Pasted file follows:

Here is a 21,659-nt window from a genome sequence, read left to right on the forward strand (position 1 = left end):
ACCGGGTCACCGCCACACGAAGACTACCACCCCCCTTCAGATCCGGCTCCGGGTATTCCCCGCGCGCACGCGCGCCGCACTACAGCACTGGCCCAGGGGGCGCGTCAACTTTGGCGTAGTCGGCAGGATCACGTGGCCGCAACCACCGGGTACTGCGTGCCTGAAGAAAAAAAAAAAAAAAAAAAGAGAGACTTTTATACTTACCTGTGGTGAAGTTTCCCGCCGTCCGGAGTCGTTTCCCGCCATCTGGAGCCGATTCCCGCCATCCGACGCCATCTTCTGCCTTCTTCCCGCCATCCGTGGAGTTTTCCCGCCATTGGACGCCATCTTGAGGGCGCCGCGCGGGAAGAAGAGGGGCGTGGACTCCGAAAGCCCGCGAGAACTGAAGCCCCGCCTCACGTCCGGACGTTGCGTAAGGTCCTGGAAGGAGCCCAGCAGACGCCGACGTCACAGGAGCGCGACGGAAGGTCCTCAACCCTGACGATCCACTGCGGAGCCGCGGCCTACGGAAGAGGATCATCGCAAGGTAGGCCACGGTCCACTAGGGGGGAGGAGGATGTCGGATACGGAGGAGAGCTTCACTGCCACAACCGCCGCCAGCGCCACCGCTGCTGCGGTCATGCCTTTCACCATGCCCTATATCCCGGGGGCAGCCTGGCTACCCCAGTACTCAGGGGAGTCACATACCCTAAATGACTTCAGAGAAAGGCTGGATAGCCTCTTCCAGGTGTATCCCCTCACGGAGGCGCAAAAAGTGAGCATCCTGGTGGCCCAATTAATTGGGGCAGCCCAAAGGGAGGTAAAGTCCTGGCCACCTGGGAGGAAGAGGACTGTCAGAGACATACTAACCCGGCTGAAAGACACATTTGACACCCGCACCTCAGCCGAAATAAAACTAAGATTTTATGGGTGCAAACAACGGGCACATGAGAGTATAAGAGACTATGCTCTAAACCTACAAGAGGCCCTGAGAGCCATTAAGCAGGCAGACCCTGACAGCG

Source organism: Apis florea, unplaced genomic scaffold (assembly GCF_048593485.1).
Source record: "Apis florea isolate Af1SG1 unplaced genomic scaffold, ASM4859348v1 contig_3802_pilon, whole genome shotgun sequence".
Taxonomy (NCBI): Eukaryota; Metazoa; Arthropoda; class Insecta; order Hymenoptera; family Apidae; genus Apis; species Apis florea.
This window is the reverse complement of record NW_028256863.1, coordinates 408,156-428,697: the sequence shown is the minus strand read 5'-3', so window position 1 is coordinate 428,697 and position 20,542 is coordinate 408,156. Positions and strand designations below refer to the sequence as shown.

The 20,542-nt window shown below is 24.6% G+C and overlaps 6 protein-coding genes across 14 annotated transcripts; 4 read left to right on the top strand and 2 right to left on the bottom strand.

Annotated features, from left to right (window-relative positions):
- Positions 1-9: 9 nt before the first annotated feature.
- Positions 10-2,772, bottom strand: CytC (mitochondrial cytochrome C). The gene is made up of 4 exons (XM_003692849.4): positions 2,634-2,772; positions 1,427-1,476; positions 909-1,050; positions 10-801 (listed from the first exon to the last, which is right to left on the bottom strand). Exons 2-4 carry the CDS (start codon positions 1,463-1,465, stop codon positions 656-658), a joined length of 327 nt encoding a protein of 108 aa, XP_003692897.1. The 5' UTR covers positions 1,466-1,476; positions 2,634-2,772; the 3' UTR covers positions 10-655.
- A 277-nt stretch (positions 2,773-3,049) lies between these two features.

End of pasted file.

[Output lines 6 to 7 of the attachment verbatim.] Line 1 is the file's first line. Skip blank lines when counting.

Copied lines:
This window is the reverse complement of record NW_028256863.1, coordinates 408,156-428,697: the sequence shown is the minus strand read 5'-3', so window position 1 is coordinate 428,697 and position 20,542 is coordinate 408,156. Positions and strand designations below refer to the sequence as shown.

The 20,542-nt window shown below is 24.6% G+C and overlaps 6 protein-coding genes across 14 annotated transcripts; 4 read left to right on the top strand and 2 right to left on the bottom strand.